Kidney disease can result in high blood pressure, and high blood pressure can further damages the kidneys. In Amelia’s case, high blood pressure wasn’t the cause of her disease but a result of it.

Amelia’s cause of kidney disease was actually bilateral renal hypodysplasia — which is when a person is born with small kidneys, affecting how efficiently they function.

High blood pressure can further damage kidneys, so Bock is treating Amelia’s high blood pressure.

“Our goal is to keep her kidney disease where it is because unfortunately, the kidneys are not like the liver where it can regenerate,” she said. “It is what it is. So we have to keep her as healthy as she is now.

“She is very healthy, just with high blood pressure, and that high blood pressure will continue to damage her kidneys. A big part of taking care of her is normalizing that blood pressure and avoiding anything that could be toxic for the kidneys, such as certain medications.”

Amelia leaps through the air on a beach.
Twelve-year-old Amelia has a passion for dancing.

Living with chronic kidney disease

Since Amelia’s disease was caught early, doctors can be proactive in her treatment, Kari said.

“Her kidney function is about 35 percent, but when it drops under 28 to 30 percent, then we’ll need to start a preemptive kidney donor search,” she said. “If she can get a transplant before she hits stage 5 and needs dialysis, then I’m told her body takes better to the transplant. But we’re hoping to wait until she’s at least out of adolescence.”

In the meantime, Amelia continues to be an active teenager. She’s dancing — something she’s been doing since she was 3 — and she still got to go on a school trip to Ireland right after her diagnosis.

“She doesn’t like to talk about it, but we don’t downplay it because she’ll have to live with it the rest of her life,” Kari said. “She has to manage her health.”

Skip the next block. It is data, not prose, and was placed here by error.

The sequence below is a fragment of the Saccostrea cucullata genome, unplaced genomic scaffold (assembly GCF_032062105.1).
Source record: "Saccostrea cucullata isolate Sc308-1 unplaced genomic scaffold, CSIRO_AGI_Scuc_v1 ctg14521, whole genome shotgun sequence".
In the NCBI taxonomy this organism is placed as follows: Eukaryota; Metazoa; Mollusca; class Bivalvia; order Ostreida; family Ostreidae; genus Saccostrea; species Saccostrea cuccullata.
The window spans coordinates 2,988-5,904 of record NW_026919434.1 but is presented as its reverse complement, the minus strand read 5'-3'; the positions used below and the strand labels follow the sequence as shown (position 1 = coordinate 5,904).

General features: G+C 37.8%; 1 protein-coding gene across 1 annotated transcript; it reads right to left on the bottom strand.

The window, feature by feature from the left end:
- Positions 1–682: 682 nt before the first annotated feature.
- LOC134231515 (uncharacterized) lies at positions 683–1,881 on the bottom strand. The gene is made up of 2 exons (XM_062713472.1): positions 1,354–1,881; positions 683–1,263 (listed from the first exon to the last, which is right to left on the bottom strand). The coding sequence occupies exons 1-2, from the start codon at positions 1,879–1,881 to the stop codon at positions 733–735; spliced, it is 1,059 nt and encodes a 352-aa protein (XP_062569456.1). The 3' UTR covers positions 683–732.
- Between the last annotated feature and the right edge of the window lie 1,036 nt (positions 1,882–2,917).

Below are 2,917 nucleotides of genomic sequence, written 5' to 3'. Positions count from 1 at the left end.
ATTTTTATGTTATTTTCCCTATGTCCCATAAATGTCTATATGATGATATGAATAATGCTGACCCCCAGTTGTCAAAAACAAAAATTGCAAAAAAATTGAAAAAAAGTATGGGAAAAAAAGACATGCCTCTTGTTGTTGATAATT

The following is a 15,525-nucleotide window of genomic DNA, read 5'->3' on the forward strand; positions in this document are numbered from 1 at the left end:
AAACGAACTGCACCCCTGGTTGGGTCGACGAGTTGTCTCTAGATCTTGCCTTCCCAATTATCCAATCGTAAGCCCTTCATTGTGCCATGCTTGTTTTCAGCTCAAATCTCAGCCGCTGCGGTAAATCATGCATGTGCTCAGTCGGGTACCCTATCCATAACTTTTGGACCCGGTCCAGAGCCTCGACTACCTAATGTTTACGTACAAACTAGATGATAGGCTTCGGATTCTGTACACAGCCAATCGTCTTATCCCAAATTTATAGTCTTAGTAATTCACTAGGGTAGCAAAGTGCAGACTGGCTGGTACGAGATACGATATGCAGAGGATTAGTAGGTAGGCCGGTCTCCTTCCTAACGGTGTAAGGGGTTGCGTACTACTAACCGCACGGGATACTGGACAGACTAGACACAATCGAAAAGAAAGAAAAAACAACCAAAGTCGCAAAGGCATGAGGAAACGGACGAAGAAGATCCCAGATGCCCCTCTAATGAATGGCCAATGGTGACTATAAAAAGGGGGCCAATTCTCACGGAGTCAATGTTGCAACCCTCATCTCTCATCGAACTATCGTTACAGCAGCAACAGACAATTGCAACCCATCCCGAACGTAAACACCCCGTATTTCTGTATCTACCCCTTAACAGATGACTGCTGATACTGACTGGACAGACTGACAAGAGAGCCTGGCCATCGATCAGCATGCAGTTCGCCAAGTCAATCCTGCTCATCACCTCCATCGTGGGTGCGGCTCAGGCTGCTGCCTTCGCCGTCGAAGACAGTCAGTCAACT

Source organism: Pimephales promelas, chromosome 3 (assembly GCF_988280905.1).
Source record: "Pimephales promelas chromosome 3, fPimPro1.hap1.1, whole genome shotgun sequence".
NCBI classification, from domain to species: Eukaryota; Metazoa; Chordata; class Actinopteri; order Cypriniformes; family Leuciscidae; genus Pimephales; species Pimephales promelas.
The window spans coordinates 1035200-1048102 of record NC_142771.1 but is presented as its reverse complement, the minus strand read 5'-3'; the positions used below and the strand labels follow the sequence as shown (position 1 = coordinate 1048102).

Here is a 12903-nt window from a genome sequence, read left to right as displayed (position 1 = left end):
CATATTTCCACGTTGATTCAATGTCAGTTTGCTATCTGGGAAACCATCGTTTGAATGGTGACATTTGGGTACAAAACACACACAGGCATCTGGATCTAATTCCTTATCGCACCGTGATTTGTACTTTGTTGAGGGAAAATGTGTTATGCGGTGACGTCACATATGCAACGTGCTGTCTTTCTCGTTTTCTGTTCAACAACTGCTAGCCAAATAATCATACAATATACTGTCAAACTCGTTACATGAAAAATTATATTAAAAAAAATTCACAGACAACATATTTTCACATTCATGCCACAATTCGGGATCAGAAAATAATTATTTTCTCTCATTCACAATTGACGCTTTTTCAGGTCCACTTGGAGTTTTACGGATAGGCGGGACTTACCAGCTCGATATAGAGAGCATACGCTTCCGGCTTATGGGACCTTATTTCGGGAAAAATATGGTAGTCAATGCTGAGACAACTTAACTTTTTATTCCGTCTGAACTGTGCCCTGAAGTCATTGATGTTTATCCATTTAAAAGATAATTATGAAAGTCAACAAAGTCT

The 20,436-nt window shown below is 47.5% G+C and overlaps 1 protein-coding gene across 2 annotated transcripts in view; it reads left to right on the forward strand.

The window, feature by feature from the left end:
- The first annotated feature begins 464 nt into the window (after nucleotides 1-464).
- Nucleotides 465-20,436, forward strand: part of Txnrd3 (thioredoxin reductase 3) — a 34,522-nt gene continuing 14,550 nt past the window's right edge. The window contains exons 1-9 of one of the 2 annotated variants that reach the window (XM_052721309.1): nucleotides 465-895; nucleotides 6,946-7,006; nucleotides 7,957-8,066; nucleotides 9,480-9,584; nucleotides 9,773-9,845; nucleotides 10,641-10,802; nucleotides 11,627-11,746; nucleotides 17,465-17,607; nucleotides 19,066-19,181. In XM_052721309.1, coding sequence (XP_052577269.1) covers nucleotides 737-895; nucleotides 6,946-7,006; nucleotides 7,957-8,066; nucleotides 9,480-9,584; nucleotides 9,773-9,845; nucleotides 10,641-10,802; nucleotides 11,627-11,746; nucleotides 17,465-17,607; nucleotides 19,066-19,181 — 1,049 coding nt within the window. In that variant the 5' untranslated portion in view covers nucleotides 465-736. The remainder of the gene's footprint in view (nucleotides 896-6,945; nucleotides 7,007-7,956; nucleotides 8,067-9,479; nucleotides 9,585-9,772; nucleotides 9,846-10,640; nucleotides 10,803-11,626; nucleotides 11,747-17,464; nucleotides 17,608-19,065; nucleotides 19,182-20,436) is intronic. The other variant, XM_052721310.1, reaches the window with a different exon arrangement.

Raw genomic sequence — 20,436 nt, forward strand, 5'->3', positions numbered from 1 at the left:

Kari said they find strength in other’s young women’s stories. Musician Selena Gomez received a kidney from her best friend in 2017. And actress Sarah Hyland of “Modern Family” opened up about her battle with kidney dysplasia as well. In 2012, she too had a kidney transplant.

Empowering kids and their families

Dr. Gary Luckasen
Dr. Gary Luckasen

Healthy Hearts is the brainchild of UCHealth cardiologist Dr. Gary Luckasen, who more than two decades ago saw a need for prevention education in young people.

“We learned that kids as young as 2 can have plaque in their arteries,” Luckasen said. “I thought it was imperative to educate and screen children early on to prevent heart disease and other chronic diseases.”

Initially, Healthy Hearts began with elementary students in 1992 and then added high school 10 years later. In 2014, the implementation of the middle school program completed the mission of providing education, screening and prevention at three targeted time points.

“Adolescence is a crucial time point in which kids start to break away from their parent’s ideals and form and test their own. It was important to provide our programming to middle school-aged students to arm them with knowledge,” Jenkins said. “Healthy Hearts teaches the scientific ‘why’ behind what it means to be ‘healthy’ and couples it with their own personal screening results. We love explaining the science of how one’s health habits impact their heart, vascular system and even blood pressure.

“And the beauty of the program is that we can catch abnormalities, like with Amelia.”

The unique screening techniques of Health Hearts helps.

“What’s different about our screening is that the participant goes through the whole process with the same Healthy Hearts screener which allows us to earn the students trust,” Jenkins said. “This empowers the student to ask deeper questions regarding their screening results and health habits. We can dive deeper and help the student identify barriers that are preventing them from living a healthy lifestyle while simultaneously providing positive reinforcement for current healthy choices. We love to celebrate successes as it instills confidence and reinforces their smart choices.”

When something shows up — such as a family history of high blood pressure — Healthy Hearts can then invite the family to possibly join its family program.

The six-week family program, aimed at reducing heart disease, brings families together to break unhealthy habits, set realistic goals and engage them in healthy activities to improve their likelihood of success while supporting one another.

“You can’t make changes if you don’t know how to,” Jenkins said. “Whether for the student or for a family, our goal is to educate and inspire them to live their best life.”